I Found It at the Movies: Literature through the Camera's Eye
Prof Gayla McGlamery.
From 1990 to 1995, 4,250 films were made annually around the world, and the number continues to increase. Human beings respond to pictures. Laborers, bureaucrats, techies, bosses, soldiers, teachers— people from every way of life find in movies images that speak to them, move them. In film, the arts bond with technology, speak through technology, and through film, technology allows the arts and humanities to speak to an audience that seems to be turning from the written word. Movies, particularly film adaptations of literature, can reconnect our visually-oriented, "wired" culture with words, with stories, with the value of meditating on the human condition.
The American humorist Will Rogers once said that "There is only one thing that can kill the movies, and that is education," but I argue that education that includes the judicious use of film may be the only education capable of bringing young men and women back to literature. Forging these connections requires a carefully calibrated effort involving courses that take film adaptations and the literature that inspired them equally seriously.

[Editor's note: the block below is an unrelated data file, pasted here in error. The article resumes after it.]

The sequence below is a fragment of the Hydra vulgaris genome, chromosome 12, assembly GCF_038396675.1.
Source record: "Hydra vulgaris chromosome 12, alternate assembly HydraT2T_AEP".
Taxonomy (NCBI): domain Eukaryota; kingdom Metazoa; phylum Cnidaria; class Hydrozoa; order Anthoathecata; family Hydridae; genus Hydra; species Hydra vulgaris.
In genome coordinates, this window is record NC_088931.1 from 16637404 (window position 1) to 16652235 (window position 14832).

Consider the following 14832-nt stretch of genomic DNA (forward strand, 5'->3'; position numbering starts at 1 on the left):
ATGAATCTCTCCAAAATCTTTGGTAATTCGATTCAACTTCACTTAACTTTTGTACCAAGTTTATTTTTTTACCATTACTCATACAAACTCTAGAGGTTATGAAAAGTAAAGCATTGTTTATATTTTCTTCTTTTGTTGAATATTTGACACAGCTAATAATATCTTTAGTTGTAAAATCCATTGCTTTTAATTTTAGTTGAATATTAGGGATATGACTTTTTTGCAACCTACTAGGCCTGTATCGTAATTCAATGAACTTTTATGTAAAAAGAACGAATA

My presentation will offer a case study showing how the close examination of Winterbottom's The Claim (2000), a film based loosely on Hardy's 1886 novel The Mayor of Casterbridge, increased students? interest in the particulars of Hardy's story, improved their understanding of his conception of the human condition, sensitized them to tonal shifts, and led them to greater appreciation of the work's aesthetic. I will conclude with suggestions about making such connections beyond the academy.
Prof Gayla McGlamery (United States)
Associate Professor of English
Loyola College / Baltimore
Prof. McGlamery teaches Victorian literature and film at Loyola College in Baltimore, Maryland, and writes primarily on nineteenth-century British fiction. She is past president of the Nineteenth-Century Studies Association (formerly SENCSA) and former co-director of Loyola's Honors Program and its study abroad program in Leuven, Belgium
(30 min. Conference Paper, English)